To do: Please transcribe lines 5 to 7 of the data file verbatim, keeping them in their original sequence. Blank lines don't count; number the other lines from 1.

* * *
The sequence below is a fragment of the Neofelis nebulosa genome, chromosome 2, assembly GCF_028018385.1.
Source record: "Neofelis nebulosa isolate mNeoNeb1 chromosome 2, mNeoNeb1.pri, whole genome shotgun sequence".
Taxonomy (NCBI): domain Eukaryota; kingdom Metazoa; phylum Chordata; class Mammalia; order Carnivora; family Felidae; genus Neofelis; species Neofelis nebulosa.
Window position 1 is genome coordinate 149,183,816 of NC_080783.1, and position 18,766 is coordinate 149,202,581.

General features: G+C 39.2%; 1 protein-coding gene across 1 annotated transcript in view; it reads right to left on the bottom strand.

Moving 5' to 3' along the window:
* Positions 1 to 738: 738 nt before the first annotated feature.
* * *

General features: G+C 39.2%; 1 protein-coding gene across 1 annotated transcript in view; it reads right to left on the bottom strand.

Moving 5' to 3' along the window:
* Positions 1 to 738: 738 nt before the first annotated feature.